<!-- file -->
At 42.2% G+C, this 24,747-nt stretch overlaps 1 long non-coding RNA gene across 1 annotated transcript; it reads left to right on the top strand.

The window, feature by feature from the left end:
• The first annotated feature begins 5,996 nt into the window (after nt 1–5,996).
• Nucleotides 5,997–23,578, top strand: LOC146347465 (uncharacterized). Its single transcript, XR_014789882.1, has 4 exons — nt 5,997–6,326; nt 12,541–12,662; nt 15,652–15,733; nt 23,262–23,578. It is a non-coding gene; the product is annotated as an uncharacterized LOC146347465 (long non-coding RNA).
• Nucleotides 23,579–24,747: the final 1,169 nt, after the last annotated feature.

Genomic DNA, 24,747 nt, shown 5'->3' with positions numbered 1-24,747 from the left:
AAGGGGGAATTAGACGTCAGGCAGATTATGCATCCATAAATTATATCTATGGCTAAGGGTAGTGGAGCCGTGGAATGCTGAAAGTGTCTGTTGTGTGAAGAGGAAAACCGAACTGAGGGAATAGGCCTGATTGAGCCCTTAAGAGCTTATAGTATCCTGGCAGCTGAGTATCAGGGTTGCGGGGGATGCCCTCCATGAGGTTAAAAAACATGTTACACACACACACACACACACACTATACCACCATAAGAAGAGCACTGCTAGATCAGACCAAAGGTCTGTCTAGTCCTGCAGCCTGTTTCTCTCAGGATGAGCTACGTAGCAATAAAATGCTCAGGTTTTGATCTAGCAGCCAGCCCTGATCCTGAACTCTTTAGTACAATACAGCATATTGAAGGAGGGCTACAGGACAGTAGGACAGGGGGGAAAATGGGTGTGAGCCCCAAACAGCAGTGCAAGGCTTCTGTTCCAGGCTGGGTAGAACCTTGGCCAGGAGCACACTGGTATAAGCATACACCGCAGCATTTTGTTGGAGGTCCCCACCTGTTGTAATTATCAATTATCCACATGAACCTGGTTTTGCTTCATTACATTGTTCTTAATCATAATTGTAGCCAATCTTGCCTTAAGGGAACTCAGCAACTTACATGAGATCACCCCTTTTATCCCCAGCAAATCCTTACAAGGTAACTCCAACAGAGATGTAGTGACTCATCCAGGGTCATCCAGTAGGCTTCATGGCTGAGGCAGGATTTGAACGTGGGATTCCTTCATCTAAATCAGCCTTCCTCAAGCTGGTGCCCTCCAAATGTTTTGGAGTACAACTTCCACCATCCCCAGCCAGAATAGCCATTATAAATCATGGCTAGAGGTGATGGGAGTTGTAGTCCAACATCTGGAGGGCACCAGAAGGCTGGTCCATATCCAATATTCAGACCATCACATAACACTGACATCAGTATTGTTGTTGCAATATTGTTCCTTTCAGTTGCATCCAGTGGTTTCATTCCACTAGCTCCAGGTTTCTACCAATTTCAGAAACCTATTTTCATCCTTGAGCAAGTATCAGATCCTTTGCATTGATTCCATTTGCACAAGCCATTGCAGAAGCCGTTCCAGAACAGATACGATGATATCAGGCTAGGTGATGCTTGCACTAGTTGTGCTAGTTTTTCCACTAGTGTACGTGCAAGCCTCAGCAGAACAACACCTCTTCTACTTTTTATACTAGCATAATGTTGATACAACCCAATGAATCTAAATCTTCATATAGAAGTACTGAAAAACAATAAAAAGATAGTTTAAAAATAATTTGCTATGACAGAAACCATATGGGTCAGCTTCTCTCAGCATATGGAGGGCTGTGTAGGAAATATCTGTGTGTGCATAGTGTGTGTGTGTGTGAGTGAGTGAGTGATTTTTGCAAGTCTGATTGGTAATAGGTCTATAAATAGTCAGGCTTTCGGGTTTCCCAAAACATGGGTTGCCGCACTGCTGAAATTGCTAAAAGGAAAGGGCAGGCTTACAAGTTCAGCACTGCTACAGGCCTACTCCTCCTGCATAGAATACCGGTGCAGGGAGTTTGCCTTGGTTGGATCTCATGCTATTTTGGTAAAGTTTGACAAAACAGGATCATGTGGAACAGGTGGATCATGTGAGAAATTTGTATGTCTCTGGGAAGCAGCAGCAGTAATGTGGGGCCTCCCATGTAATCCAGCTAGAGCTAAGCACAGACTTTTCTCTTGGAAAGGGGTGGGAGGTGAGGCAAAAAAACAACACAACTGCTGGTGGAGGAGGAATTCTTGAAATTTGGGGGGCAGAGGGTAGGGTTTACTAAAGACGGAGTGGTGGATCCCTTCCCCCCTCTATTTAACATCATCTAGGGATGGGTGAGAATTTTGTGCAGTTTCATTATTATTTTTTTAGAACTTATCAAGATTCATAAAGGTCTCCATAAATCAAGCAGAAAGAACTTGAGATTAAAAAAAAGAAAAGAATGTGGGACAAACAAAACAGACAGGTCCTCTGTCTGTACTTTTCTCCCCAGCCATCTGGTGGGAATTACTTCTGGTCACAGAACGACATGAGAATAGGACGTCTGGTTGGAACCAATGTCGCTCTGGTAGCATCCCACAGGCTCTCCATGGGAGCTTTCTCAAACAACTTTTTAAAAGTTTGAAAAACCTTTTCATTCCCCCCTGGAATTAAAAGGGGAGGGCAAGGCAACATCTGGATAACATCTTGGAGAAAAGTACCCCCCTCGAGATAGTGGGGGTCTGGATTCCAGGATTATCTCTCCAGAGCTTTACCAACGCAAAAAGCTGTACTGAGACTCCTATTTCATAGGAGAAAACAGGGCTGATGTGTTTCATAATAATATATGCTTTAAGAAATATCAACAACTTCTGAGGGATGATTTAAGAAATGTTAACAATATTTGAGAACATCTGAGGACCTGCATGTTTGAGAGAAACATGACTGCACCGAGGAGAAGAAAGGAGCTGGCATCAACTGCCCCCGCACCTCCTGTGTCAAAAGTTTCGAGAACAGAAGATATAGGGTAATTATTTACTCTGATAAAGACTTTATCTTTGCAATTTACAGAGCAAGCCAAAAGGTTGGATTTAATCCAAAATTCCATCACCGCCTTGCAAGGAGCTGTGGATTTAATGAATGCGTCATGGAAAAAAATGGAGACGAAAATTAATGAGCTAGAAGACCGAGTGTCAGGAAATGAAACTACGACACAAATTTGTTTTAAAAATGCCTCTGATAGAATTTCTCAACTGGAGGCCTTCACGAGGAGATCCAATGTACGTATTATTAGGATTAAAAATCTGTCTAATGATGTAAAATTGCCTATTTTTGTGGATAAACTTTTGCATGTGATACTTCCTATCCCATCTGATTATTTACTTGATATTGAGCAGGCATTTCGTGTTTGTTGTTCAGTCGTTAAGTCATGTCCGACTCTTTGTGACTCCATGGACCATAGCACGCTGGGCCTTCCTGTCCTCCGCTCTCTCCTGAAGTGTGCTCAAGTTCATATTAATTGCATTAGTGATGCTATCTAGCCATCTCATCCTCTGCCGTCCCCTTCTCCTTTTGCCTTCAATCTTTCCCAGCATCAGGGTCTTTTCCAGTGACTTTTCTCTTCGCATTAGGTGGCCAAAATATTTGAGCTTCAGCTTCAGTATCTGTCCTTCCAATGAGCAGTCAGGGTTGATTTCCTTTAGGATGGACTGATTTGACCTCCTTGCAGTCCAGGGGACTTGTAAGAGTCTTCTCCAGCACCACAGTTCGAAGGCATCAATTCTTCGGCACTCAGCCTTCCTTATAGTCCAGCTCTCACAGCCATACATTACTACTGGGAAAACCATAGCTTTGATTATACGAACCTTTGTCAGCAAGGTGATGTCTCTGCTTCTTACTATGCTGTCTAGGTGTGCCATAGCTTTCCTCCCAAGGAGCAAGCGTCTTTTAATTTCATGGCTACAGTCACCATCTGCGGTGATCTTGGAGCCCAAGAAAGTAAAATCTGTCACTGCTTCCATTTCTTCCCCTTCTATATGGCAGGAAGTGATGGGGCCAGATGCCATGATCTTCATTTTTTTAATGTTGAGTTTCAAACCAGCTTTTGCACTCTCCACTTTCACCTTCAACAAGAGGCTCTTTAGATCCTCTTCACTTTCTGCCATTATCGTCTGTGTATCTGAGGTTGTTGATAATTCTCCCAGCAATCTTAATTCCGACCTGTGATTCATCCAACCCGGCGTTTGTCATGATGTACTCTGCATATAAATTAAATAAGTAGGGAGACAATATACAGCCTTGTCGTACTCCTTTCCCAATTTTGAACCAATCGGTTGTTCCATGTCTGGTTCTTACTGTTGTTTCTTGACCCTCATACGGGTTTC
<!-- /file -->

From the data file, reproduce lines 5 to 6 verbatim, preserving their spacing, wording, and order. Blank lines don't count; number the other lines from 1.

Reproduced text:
• Nucleotides 23,579–24,747: the final 1,169 nt, after the last annotated feature.

Genomic DNA, 24,747 nt, shown 5'->3' with positions numbered 1-24,747 from the left: